New Zealand has passed legislation banning zero-hour contracts, in what is thought to be one of the first laws in the developed world to end the use of deals criticised as exploitative.
Opposition Labor MP Iain Lees-Galloway was joined by his political opponents in supporting the Employment Standards Legislation Bill to end the use of the deals under which employees are required to be available for work but have no guaranteed minimum hours.
"To the best of my knowledge it's the first of its type [in the developed world], certainly in terms of the US and UK," Mr Lees-Galloway said.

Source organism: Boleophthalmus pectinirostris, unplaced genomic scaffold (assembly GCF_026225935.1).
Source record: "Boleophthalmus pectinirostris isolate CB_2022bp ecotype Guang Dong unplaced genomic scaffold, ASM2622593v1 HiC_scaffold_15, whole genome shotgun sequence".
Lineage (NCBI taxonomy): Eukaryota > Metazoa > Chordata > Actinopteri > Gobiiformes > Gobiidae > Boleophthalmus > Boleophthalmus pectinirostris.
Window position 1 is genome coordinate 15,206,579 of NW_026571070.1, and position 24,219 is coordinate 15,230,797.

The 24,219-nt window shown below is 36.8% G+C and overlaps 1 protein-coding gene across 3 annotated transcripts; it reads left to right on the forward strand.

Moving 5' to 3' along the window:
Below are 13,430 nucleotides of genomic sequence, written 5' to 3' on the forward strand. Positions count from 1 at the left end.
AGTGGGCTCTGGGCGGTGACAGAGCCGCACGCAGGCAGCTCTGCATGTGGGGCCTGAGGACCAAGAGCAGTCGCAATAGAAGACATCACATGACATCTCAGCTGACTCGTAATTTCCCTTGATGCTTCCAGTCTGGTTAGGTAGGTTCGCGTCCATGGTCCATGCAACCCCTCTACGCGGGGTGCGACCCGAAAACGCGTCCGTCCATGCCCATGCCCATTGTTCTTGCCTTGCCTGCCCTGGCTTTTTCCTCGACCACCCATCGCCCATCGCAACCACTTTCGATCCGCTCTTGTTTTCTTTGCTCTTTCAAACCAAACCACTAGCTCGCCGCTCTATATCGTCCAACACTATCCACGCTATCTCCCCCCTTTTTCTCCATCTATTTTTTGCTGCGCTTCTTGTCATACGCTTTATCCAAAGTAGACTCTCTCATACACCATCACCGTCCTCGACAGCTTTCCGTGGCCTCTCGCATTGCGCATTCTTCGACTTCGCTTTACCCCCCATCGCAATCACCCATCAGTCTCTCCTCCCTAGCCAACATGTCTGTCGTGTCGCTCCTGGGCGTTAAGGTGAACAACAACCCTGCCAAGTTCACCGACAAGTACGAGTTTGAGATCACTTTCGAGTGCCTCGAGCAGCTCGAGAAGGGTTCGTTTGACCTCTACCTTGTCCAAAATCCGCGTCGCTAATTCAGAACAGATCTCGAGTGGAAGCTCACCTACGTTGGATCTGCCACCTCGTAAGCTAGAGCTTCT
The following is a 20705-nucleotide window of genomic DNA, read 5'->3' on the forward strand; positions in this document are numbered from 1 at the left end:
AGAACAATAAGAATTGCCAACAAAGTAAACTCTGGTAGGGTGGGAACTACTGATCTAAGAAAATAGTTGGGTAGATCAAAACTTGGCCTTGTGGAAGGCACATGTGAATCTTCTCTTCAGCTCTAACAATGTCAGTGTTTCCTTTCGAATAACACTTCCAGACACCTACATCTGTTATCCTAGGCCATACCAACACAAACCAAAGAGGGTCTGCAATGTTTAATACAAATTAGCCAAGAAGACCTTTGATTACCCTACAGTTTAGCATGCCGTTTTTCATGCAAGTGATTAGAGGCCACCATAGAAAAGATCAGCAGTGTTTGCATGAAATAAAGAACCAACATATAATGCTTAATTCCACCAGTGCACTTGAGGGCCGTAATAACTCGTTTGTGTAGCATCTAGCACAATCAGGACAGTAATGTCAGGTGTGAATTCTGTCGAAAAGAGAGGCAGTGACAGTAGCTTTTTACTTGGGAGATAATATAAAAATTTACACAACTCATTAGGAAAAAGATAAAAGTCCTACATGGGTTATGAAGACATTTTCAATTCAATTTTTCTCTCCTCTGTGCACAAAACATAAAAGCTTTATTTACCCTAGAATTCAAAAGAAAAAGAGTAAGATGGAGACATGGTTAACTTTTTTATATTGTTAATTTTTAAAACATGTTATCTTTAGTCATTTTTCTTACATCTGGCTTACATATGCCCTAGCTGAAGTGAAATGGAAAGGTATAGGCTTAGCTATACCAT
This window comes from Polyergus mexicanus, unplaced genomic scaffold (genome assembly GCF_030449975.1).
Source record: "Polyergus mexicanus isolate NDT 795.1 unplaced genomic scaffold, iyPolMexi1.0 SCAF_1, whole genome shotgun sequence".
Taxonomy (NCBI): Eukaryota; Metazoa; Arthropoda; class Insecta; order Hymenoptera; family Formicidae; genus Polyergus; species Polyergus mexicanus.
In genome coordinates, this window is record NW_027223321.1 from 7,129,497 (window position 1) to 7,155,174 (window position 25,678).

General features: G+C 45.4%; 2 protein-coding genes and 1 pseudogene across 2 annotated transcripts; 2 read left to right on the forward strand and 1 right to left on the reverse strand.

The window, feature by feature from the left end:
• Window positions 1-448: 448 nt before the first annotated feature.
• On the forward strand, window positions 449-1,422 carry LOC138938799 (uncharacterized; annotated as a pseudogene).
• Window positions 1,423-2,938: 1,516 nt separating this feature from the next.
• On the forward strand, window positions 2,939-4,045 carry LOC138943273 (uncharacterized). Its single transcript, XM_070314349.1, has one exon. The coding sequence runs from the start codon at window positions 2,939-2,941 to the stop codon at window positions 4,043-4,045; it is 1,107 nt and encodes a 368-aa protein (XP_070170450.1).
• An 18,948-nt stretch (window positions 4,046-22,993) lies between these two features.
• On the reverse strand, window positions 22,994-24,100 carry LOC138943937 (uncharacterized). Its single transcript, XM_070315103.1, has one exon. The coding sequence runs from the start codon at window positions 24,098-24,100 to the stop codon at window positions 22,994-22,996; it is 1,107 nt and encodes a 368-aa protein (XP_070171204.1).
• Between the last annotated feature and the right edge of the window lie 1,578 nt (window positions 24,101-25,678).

"It's possible Denmark doesn't have them because these type of contracts are all about exploiting loopholes and I don't think Denmark had the loopholes in the first place."
The bill, which comes into force on 1 April, represents a win for workers, opposition Labour leader Andrew Little said.
"This will be welcome news for those workers who have been forced to sit by the phone and sometimes left with no work to show for it," he said in a statement.
New Zealand's Council of Trade Unions acknowledged those workers who made public their personal stories about the corrosive impact of no security of hours or income.
Labor said under the new legislation, employers can no longer demand that workers be "available all the time for work without providing guaranteed hours in your agreement".